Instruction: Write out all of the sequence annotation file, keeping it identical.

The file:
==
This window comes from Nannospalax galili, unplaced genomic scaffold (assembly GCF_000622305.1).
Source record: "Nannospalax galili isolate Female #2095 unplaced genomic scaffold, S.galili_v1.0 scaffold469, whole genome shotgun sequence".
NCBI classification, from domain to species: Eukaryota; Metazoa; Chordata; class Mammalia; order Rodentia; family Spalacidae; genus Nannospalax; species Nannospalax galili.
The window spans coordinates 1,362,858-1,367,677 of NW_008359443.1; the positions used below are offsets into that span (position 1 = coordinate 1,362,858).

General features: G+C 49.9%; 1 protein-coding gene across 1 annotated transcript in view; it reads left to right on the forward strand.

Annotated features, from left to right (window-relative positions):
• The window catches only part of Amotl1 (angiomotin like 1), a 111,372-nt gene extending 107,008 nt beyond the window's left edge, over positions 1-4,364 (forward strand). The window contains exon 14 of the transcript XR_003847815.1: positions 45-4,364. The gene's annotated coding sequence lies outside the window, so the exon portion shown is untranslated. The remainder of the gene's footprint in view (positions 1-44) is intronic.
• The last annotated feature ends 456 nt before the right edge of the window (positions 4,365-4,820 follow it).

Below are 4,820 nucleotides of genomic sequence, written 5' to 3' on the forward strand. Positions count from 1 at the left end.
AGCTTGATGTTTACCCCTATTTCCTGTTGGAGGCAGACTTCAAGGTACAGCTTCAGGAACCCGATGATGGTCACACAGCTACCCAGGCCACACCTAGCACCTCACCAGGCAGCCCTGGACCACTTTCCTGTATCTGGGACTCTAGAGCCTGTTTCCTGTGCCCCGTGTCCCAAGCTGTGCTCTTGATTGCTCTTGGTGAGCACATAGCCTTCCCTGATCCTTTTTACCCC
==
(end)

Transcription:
This window comes from Nannospalax galili, unplaced genomic scaffold (assembly GCF_000622305.1).
Source record: "Nannospalax galili isolate Female #2095 unplaced genomic scaffold, S.galili_v1.0 scaffold469, whole genome shotgun sequence".
NCBI classification, from domain to species: Eukaryota; Metazoa; Chordata; class Mammalia; order Rodentia; family Spalacidae; genus Nannospalax; species Nannospalax galili.
The window spans coordinates 1,362,858-1,367,677 of NW_008359443.1; the positions used below are offsets into that span (position 1 = coordinate 1,362,858).

General features: G+C 49.9%; 1 protein-coding gene across 1 annotated transcript in view; it reads left to right on the forward strand.

Annotated features, from left to right (window-relative positions):
• The window catches only part of Amotl1 (angiomotin like 1), a 111,372-nt gene extending 107,008 nt beyond the window's left edge, over positions 1-4,364 (forward strand). The window contains exon 14 of the transcript XR_003847815.1: positions 45-4,364. The gene's annotated coding sequence lies outside the window, so the exon portion shown is untranslated. The remainder of the gene's footprint in view (positions 1-44) is intronic.
• The last annotated feature ends 456 nt before the right edge of the window (positions 4,365-4,820 follow it).

Below are 4,820 nucleotides of genomic sequence, written 5' to 3' on the forward strand. Positions count from 1 at the left end.
AGCTTGATGTTTACCCCTATTTCCTGTTGGAGGCAGACTTCAAGGTACAGCTTCAGGAACCCGATGATGGTCACACAGCTACCCAGGCCACACCTAGCACCTCACCAGGCAGCCCTGGACCACTTTCCTGTATCTGGGACTCTAGAGCCTGTTTCCTGTGCCCCGTGTCCCAAGCTGTGCTCTTGATTGCTCTTGGTGAGCACATAGCCTTCCCTGATCCTTTTTACCCC